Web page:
Architects: APOLLO Architects & Associates
Location: Higashikurume, Tokyo, Japan
Structural Engineer: Kenta Masaki
Mechanical Engineer: Zenei Shimada
Area: 109.89 sqm
Photographs: Masao Nishikawa
The location house, which has a striking exterior that broadly protrudes, stands on a small hill. This house, which means “hill” in Turkish, is built next to the house of the residents’ parents and has become a symbolic building for the neighborhood. The parking lot and approach-stairs are located at the front side of the site and provide access to the hill-top entrance. Since most of the site is sloped, the protrusion of the house characteristically floats via steel frames while a flat surface supports its groundwork. Cross-sectional ingenuities are employed in many places, such as in the creation of a storage space under the floor by utilizing the depth of the groundwork that is used to help support the counterweight of the cantilever.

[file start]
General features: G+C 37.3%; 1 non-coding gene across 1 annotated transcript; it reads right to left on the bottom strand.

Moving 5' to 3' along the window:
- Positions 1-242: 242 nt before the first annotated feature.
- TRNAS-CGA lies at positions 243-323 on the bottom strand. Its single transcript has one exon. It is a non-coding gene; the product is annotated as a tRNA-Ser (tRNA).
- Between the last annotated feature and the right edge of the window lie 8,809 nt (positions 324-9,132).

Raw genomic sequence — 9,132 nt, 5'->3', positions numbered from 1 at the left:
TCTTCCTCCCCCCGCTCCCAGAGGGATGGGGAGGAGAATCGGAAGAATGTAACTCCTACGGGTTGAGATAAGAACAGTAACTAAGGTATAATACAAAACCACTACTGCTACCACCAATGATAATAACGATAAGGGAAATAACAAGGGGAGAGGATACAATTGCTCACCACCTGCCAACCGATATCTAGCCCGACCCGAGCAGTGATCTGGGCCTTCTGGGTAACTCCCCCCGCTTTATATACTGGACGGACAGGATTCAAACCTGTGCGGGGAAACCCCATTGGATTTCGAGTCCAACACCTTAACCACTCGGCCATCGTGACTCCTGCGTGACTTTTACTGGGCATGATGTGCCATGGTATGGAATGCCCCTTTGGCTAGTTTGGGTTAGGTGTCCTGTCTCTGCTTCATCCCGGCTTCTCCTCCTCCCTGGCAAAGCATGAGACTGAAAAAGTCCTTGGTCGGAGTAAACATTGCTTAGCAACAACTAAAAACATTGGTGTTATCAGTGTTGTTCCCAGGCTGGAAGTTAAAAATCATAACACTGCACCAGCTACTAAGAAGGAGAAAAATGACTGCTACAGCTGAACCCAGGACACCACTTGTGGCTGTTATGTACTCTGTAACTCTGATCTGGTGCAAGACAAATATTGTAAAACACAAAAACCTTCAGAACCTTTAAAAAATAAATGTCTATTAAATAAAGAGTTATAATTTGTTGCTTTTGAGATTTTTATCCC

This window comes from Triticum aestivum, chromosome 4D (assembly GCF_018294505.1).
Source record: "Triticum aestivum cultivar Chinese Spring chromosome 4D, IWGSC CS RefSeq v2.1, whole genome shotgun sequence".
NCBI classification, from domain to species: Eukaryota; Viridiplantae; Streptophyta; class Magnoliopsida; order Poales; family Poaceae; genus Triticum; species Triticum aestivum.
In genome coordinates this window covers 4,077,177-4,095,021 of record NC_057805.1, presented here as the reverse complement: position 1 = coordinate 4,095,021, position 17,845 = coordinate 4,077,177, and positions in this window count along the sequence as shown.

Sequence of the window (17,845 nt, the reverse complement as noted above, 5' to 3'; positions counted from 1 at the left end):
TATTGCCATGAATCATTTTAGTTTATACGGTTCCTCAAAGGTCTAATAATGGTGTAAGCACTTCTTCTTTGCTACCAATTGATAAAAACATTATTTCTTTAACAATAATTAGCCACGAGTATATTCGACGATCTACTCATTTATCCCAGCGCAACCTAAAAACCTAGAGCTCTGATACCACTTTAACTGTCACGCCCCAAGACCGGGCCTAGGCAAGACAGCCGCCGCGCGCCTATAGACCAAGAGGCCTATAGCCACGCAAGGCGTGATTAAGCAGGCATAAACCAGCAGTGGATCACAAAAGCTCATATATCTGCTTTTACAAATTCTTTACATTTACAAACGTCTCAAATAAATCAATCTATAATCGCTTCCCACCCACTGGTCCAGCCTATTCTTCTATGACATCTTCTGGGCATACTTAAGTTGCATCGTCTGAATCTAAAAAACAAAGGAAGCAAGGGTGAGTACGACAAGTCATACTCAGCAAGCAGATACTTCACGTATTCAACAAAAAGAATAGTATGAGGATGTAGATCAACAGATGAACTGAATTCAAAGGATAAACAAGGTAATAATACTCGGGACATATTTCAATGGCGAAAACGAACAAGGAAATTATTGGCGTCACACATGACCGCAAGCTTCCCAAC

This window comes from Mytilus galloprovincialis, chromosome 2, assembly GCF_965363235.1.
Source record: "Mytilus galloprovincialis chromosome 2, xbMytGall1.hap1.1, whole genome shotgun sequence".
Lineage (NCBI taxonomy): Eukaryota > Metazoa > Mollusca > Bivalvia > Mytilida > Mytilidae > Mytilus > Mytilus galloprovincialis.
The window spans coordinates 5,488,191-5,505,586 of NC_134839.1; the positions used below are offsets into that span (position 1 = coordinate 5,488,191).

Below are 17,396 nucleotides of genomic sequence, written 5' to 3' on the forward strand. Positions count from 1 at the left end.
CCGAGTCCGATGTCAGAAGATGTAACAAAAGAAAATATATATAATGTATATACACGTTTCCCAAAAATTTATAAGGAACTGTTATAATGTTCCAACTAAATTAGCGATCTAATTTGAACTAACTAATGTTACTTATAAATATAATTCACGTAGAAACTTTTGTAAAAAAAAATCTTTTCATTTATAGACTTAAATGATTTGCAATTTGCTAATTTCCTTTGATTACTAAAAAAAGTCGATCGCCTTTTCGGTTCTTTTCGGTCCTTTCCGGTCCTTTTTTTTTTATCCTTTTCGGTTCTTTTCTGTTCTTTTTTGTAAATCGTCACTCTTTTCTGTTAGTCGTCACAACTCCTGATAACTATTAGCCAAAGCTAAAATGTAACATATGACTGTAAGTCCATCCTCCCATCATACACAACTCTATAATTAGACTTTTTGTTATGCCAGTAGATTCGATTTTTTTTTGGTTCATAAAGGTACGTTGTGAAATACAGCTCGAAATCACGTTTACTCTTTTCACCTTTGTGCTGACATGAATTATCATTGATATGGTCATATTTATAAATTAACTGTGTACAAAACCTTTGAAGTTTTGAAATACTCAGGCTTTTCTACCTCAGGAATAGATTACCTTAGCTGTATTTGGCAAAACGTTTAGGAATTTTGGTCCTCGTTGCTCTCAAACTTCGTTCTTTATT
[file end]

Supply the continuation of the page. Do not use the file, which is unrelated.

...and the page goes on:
Sunlight showers the open-ceiling entrance hall. The living and dining rooms are designed with a slab floor continuation from the entrance, and they have a superb view that skillfully incorporates the neighbor’s well-kept yard as a borrowed landscape. The gentle steps from the living room to the dining room create a stage-like atmosphere in the space, and the skylight emphasizes dramatic shadings. The balcony protrudes to make full use of the site, but it also creates a sense of depth that is unique to the semi-enclosed space. Furthermore, it has a role of blocking the view from the road.
In contrast to the open first floor, a common courtyard is made for the main bedroom and children’s room on the second floor, and garden views and sky views can be enjoyed in privacy. The floor level window from the children’s room has a view that extends all the way to the scenery at the bottom of the hill. By cross-sectional manipulation of elevation levels, the biggest characteristic of this house is that one can enjoy the depth and rhythm in many places within the house.